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With so many people affected by menopause, what can be done at home to alleviate symptoms?
Thanks to a number of pioneering women, magazines, doctors, even TV shows, menopause is discussed far more openly these days. It’s encouraging to see that employers are taking it more seriously, and that new solutions for symptoms are being explored. We wanted to look at some of the foods that can help with menopause symptoms.
Menopause affects around half the population, with a variety of different symptoms. The most common being hot flushes, insomnia, sweating, anxiety, and fatigue. But that list is by no means exhaustive – The Menopause Charity has quite a list, if you’re interested…
HRT is a popular choice, but if you’re looking for something else to either support this, or offer an alternative, you can look to your diet. What you eat could help to reduce symptoms, and make menopause less taxing on your health and your body. You may not have realised, but adapting your diet to support your body going through menopause can have beneficial affects.
The Organic Pharmacy shares the five types of food that help aid menopause symptoms. Including exactly what to add to your diet.
Protein rich foods
Serotonin production will also be aided by keeping regular mealtimes
Eating enough foods that are rich in protein and the amino acid tryptophan, which helps to manufacture serotonin, which a neurotransmitter that gives your mood a boost. It also helps to regulate your appetite and sleep cycles. Protein will also keep you full for longer, making you feel more energised.
Foods that contain notable amounts of protein and tryptophan are turkey, oats, cottage cheese, and legumes. Serotonin production will also be aided by keeping regular mealtimes. It keeps your blood sugar stable and should help you feel less irritable throughout the day.
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Consuming multiple sources of calcium
It’s important for everyone to have enough calcium, but it’s particularly pressing for women to have enough calcium as they go through the menopause. This is because women are more prone to losing bone density at this time, and so having high levels of calcium, vitamin D, and vitamin E can help to build up bone strength and combat this. Having magnesium and zinc in your diet is also useful.
Foods that you can find these nutrients in are apples, grapes, dates, pears, raisins, legumes, and nuts. You can also speak to your doctor about whether you would benefit from a calcium supplement, which can assist with making sure your intake of these nutrients is adequate.
Get more phytoestrogens
You might not have heard of phytoestrogens, but they are a very important aspect of our diets. They are compounds that bind with the body’s oestrogenic receptors, increasing the overall oestrogenic effect. This is the reason that menopausal symptoms such as hot flushes occur less in populations that mainly consume a plant-based diet, as these phytoestrogens are mainly found in vegetables and fruit.
…menopausal symptoms such as hot flushes occur less in populations that mainly consume a plant-based diet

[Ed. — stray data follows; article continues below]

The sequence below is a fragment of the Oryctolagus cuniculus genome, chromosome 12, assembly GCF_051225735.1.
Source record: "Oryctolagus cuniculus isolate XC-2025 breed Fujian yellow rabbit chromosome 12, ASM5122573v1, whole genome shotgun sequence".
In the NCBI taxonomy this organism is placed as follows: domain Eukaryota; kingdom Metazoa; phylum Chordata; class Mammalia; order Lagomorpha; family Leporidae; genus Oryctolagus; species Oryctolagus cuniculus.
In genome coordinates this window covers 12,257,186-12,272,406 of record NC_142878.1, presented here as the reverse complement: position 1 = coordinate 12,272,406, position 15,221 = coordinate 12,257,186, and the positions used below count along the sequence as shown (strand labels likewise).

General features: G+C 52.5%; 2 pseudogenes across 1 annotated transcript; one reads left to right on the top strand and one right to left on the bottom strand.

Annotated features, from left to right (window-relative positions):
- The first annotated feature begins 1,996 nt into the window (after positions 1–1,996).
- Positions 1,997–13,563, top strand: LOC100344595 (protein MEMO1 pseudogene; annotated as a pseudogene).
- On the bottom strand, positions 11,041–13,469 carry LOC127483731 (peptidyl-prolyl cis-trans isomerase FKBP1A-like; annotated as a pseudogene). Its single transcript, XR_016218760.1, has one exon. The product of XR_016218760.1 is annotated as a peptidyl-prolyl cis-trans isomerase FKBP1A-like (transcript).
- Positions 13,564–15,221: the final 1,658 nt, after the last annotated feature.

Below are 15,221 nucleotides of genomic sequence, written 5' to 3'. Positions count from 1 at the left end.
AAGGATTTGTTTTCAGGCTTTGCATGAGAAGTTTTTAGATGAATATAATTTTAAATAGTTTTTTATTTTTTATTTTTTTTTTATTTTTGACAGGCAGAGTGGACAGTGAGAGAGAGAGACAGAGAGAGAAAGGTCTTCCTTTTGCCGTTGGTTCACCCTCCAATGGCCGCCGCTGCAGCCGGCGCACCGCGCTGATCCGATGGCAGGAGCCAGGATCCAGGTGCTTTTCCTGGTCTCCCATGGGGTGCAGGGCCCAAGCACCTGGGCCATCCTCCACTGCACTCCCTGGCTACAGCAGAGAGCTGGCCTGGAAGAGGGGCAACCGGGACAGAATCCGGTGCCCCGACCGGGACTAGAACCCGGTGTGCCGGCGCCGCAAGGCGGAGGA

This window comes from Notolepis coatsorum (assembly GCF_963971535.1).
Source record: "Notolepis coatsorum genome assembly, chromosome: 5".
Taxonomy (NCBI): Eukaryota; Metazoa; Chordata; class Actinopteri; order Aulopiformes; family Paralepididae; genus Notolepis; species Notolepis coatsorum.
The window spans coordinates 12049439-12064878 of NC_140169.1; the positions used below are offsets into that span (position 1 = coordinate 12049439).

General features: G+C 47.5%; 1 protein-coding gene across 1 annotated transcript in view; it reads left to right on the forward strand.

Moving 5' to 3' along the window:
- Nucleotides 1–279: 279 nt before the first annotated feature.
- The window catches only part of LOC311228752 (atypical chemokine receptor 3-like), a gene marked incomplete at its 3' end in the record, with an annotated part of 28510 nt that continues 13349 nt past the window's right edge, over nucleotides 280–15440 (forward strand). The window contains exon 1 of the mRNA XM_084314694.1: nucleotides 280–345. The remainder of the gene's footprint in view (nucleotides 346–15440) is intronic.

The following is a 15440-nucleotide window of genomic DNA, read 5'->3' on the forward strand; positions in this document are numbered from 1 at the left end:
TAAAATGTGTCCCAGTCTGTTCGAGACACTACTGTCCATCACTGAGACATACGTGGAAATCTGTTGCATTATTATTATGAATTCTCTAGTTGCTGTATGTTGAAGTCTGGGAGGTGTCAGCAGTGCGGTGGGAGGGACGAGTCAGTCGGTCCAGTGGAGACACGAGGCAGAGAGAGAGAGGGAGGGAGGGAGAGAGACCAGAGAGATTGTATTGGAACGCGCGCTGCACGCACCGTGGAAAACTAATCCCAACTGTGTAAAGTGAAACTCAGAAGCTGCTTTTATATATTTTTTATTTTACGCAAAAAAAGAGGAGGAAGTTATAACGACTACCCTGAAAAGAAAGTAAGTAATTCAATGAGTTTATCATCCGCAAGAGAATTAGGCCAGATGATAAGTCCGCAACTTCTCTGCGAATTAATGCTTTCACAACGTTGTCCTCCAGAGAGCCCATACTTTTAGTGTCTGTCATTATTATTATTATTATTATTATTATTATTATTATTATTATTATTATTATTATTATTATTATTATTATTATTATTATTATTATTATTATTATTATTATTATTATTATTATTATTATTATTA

So, to increase your intake of phytoestrogens, you can eat more tofu, tempeh, and miso, as well as pumpkin seeds and sesame seeds. Celery, rhubarb, and green beans are good choices too, and can be added to lots of dishes as extras.
Incorporate omega-3 fatty acids
Omega-3 fatty acids are a good addition to anyone’s diet, but they can be particularly helpful for women suffering from menopausal symptoms, as they can help reduce hot flushes and night sweats. Omega-3 fats can also help us feel more energised, and aid with mood regulation.
So, make sure to include enough sources of them in your meals. You can use supplements such as cod liver, flax, and algae oil, but it’s good to start with your food. Include fish such as salmon, mackerel, and tuna, or a vegetarian source like chia and flax seed.
Focus on whole foods
It can be tempting to use processed foods as a way to make meals quick and easy. But particularly during the menopause, it’s much more helpful to consume whole foods and keep things as natural as possible. This is because whole foods such as wholegrains, home-cooked meals, vegetables, and unprocessed proteins, like good quality meat, are much better at regulating our blood sugar.
As the menopause is already a tiring time, you don’t want to combine it with the spikes and lows in blood sugar
As the menopause is already a tiring time, you don’t want to combine it with the spikes and lows in blood sugar that can come from relying on processed, sugary food. Instead, focus on wholegrains, cooking as much as possible, and eating balanced meals throughout the day.
If possible, go for brown rice, bread, and pasta over the white versions, and minimise cookies, cakes, and other sugary snacks. This will also bring the benefit of keeping you feeling full for longer, which will reduce irritability throughout the day.
Lana can usually be found spinning her collection of records, or writing odd poems in her phone notes. Her mixer of choice is a ginger beer, and you’ll never find her away from the sea for more than a few weeks.
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